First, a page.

A number of people living with HIV complain about abnormal weight gain and fat distribution. Often it has been blamed on the side effects of ARVs like stavudine (which is no longer recommended). Years of research have failed to establish a cause for the distinctive fat gain (lipohypertrophy), especially around the stomach, seen in some people on antiretroviral therapy (ART). However, a recent study suggests that the HIV infection or inflammatory changes associated with it may be responsible for fat accumulation and body fat redistribution.
Initially these fat gains were associated with a particular class of ARVs but switching to a different class of ARVs did not reverse fat gains. One study found greater fat gain in people taking a particular drug but researchers were still unable to determine weight gain associated with a particular drug. Given that untreated HIV infection usually results in weight loss, fat gains when people started ART, once it became available, may have understandably been associated with ART rather than HIV.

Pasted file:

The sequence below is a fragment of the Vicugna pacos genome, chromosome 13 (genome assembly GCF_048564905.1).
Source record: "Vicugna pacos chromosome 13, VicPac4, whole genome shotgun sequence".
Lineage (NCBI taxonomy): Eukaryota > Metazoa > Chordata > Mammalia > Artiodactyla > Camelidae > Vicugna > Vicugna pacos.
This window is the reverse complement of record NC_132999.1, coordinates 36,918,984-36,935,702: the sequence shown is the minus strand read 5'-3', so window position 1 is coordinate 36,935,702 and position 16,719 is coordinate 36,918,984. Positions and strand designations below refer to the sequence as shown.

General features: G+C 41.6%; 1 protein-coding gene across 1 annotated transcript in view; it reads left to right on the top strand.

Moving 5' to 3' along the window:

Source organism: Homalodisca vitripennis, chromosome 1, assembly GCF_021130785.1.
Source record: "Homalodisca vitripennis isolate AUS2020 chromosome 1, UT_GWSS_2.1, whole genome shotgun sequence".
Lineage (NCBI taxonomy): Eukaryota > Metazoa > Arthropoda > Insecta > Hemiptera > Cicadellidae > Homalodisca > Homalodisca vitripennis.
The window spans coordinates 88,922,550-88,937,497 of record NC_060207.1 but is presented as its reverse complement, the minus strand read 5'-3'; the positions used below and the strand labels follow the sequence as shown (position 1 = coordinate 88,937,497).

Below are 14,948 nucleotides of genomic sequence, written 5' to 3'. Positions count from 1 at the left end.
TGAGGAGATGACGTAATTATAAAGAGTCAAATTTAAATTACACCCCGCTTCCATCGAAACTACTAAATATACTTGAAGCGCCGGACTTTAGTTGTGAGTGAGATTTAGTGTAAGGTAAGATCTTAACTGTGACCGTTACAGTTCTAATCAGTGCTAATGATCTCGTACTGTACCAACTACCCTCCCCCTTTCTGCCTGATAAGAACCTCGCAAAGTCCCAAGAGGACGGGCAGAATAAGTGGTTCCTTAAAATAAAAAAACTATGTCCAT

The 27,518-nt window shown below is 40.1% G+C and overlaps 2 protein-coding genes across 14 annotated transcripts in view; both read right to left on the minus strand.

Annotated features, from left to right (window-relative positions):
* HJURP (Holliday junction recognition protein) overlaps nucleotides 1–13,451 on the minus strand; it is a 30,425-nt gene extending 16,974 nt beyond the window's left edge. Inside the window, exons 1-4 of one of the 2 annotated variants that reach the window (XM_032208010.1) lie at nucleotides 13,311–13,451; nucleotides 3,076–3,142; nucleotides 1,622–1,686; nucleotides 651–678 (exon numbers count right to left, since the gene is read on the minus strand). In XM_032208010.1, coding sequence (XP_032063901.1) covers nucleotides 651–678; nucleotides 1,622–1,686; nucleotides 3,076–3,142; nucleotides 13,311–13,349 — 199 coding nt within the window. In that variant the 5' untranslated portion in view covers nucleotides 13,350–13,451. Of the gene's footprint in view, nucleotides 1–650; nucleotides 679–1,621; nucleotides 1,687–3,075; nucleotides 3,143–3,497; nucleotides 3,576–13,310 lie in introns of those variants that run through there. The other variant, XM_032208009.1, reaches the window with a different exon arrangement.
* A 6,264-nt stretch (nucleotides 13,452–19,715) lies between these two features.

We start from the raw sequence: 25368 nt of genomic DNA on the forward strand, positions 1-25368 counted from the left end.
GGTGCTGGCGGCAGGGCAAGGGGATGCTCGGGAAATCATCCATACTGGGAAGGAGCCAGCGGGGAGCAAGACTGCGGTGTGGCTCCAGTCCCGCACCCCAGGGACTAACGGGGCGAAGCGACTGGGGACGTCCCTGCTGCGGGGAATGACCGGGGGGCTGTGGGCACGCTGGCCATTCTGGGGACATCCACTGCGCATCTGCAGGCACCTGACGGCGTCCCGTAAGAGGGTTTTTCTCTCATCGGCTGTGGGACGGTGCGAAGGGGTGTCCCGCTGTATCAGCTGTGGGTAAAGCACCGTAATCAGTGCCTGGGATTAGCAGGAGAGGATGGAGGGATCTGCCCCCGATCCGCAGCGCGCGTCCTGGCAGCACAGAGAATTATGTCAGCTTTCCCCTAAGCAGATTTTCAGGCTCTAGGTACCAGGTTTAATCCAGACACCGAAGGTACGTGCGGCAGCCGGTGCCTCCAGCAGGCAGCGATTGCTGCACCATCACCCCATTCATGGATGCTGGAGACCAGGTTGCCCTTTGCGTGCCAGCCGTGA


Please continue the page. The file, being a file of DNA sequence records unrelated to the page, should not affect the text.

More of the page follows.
Speaking at the CROI 2105 conference early last year, researchers compared changes in fat around various body parts in 1 809 people starting on two different courses of ARVs. They measured fat for a period of two years and also measured viral load, hormones and other chemicals in the blood of the study participants.
The study participants were aged on average 36, 90 percent were men and 44 percent were white. Their average pre-ART viral load was 34,150 copies/ml, and their average CD4 count was 351 cells/mm3.
Fat increased for all study participants with fat gain mainly related to increase in viral and not ARVs. More research is needed in this area to understand the causes of fat gain but this study is a first step in understanding that the virus itself might be responsible and not ARVs.
Adapted from aidsmap.com